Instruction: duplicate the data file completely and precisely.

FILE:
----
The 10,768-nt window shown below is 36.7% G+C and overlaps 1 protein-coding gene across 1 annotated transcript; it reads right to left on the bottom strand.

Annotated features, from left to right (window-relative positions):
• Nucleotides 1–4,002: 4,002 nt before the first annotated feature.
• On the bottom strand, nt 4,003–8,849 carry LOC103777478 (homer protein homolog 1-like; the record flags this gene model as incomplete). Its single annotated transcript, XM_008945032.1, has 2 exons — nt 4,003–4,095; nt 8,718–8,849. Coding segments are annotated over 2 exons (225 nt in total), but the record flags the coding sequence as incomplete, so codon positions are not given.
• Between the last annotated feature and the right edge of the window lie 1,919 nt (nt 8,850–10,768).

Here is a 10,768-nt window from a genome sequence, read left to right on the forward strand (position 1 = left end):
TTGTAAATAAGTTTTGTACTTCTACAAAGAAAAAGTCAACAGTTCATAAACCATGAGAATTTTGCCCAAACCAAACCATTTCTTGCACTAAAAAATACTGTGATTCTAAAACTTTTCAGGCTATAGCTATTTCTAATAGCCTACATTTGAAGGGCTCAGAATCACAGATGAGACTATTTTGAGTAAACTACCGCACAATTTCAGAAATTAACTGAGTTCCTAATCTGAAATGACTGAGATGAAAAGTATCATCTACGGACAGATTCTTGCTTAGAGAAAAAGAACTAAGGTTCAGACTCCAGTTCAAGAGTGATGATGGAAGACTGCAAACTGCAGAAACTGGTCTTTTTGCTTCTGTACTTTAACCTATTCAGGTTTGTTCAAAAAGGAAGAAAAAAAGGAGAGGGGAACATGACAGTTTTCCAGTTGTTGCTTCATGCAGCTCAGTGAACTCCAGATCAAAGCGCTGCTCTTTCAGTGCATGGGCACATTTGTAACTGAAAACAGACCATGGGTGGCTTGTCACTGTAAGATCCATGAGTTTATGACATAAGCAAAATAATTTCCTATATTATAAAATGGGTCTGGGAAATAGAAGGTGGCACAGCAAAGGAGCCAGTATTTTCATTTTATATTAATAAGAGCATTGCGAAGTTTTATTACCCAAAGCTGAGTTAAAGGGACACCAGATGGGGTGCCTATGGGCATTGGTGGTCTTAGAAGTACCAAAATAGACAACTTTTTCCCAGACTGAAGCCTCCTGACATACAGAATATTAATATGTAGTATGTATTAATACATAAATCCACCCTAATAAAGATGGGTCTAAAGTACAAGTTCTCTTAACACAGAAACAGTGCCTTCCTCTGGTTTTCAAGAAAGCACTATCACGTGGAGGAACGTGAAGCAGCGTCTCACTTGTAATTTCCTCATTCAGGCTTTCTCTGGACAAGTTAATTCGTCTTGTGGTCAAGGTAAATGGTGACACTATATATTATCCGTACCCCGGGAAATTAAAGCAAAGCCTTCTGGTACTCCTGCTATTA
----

The 10,768-nt window shown below is 36.7% G+C and overlaps 1 protein-coding gene across 1 annotated transcript; it reads right to left on the bottom strand.

Annotated features, from left to right (window-relative positions):
• Nucleotides 1–4,002: 4,002 nt before the first annotated feature.
• On the bottom strand, nt 4,003–8,849 carry LOC103777478 (homer protein homolog 1-like; the record flags this gene model as incomplete). Its single annotated transcript, XM_008945032.1, has 2 exons — nt 4,003–4,095; nt 8,718–8,849. Coding segments are annotated over 2 exons (225 nt in total), but the record flags the coding sequence as incomplete, so codon positions are not given.
• Between the last annotated feature and the right edge of the window lie 1,919 nt (nt 8,850–10,768).

Here is a 10,768-nt window from a genome sequence, read left to right on the forward strand (position 1 = left end):
TTGTAAATAAGTTTTGTACTTCTACAAAGAAAAAGTCAACAGTTCATAAACCATGAGAATTTTGCCCAAACCAAACCATTTCTTGCACTAAAAAATACTGTGATTCTAAAACTTTTCAGGCTATAGCTATTTCTAATAGCCTACATTTGAAGGGCTCAGAATCACAGATGAGACTATTTTGAGTAAACTACCGCACAATTTCAGAAATTAACTGAGTTCCTAATCTGAAATGACTGAGATGAAAAGTATCATCTACGGACAGATTCTTGCTTAGAGAAAAAGAACTAAGGTTCAGACTCCAGTTCAAGAGTGATGATGGAAGACTGCAAACTGCAGAAACTGGTCTTTTTGCTTCTGTACTTTAACCTATTCAGGTTTGTTCAAAAAGGAAGAAAAAAAGGAGAGGGGAACATGACAGTTTTCCAGTTGTTGCTTCATGCAGCTCAGTGAACTCCAGATCAAAGCGCTGCTCTTTCAGTGCATGGGCACATTTGTAACTGAAAACAGACCATGGGTGGCTTGTCACTGTAAGATCCATGAGTTTATGACATAAGCAAAATAATTTCCTATATTATAAAATGGGTCTGGGAAATAGAAGGTGGCACAGCAAAGGAGCCAGTATTTTCATTTTATATTAATAAGAGCATTGCGAAGTTTTATTACCCAAAGCTGAGTTAAAGGGACACCAGATGGGGTGCCTATGGGCATTGGTGGTCTTAGAAGTACCAAAATAGACAACTTTTTCCCAGACTGAAGCCTCCTGACATACAGAATATTAATATGTAGTATGTATTAATACATAAATCCACCCTAATAAAGATGGGTCTAAAGTACAAGTTCTCTTAACACAGAAACAGTGCCTTCCTCTGGTTTTCAAGAAAGCACTATCACGTGGAGGAACGTGAAGCAGCGTCTCACTTGTAATTTCCTCATTCAGGCTTTCTCTGGACAAGTTAATTCGTCTTGTGGTCAAGGTAAATGGTGACACTATATATTATCCGTACCCCGGGAAATTAAAGCAAAGCCTTCTGGTACTCCTGCTATTA